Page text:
Compared to an apple, watermelon has only half as much sugar, and yet, “it tastes sweeter because of its high water content,” Dr. Ong points out.
Don’t throw away that watermelon rind. It can be used to treat heat rash and burns. Hot rashes are pimple-like eruptions at the back and chest area due to excessive sweating and heat.
As a home remedy, Dr. Ong suggests this: “Place a watermelon rind in a refrigerator and let it cool. After a few hours, apply the inner part of the rind on the affected areas of the body. The cooling effect of the watermelon rind relieves the heat rash.”
The water in the fruit is said to be made of 92-percent pure alkaline water. “Compared to acidic juices of oranges and pineapple [which may irritate people with ulcer and gastritis], watermelon is safe for your stomach,” Dr. Ong says.
So, this summer keep the doctor away by eating watermelon. “During the hot and humid weather, nothing beats a cold, sweat and juicy slice of watermelon. It’s healthy and refreshing,” Ong says.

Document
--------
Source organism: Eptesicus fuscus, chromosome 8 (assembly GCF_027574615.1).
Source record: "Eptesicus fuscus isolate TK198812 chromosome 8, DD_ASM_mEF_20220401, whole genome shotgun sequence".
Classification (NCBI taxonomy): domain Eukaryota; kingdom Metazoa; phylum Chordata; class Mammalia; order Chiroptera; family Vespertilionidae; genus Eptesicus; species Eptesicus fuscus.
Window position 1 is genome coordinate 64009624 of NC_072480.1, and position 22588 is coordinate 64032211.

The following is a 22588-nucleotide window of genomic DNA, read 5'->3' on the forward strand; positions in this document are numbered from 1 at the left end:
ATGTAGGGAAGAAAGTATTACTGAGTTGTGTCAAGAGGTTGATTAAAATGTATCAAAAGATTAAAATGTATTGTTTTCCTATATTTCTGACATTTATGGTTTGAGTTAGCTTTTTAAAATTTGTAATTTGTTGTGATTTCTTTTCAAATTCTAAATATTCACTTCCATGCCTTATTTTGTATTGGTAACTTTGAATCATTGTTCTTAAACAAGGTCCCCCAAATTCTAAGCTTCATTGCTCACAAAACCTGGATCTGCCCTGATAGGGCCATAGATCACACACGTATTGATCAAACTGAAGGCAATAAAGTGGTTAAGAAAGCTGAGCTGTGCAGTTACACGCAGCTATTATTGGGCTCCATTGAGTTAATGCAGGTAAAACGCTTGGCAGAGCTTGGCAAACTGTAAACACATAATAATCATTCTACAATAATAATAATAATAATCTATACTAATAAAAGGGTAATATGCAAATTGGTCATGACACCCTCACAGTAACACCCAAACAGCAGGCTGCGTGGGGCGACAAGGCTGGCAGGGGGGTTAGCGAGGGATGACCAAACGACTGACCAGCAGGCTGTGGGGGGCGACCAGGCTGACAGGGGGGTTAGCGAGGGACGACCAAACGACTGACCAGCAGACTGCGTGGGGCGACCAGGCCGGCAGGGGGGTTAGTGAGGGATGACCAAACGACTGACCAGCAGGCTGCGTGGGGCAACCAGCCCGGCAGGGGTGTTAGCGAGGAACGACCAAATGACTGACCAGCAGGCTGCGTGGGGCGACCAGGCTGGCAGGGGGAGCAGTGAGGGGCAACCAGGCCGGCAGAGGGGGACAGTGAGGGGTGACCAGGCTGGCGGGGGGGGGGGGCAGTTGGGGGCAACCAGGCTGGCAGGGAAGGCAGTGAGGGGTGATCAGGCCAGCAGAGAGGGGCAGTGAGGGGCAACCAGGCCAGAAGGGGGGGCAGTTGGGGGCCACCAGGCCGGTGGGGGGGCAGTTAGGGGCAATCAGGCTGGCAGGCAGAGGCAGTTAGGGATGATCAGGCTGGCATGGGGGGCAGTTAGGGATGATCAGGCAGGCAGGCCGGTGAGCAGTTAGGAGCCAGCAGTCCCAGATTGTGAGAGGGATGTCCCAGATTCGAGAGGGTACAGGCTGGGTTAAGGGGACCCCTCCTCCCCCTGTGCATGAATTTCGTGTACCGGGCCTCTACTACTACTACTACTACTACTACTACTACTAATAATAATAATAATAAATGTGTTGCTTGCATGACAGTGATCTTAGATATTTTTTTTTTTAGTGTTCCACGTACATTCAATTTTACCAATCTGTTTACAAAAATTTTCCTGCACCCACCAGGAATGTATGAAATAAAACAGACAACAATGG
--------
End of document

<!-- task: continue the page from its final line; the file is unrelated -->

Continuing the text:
But there’s more to watermelon that just a good fruit to be eaten during summer.
For one, watermelon is good for the kidneys, bladder and those having problems with gout. “Just like coconut water, watermelon is effective for cleansing the kidneys and bladder,” Dr. Ong informs.
People with urinary tract infection or kidney stones may help treat their conditions by drinking lots of watermelon juice (and distilled water, too). As for those with gouts, Dr. Ong assures, “Watermelon does not contain uric acid, and can help people with gout by reducing the amount of uric acid in the body.”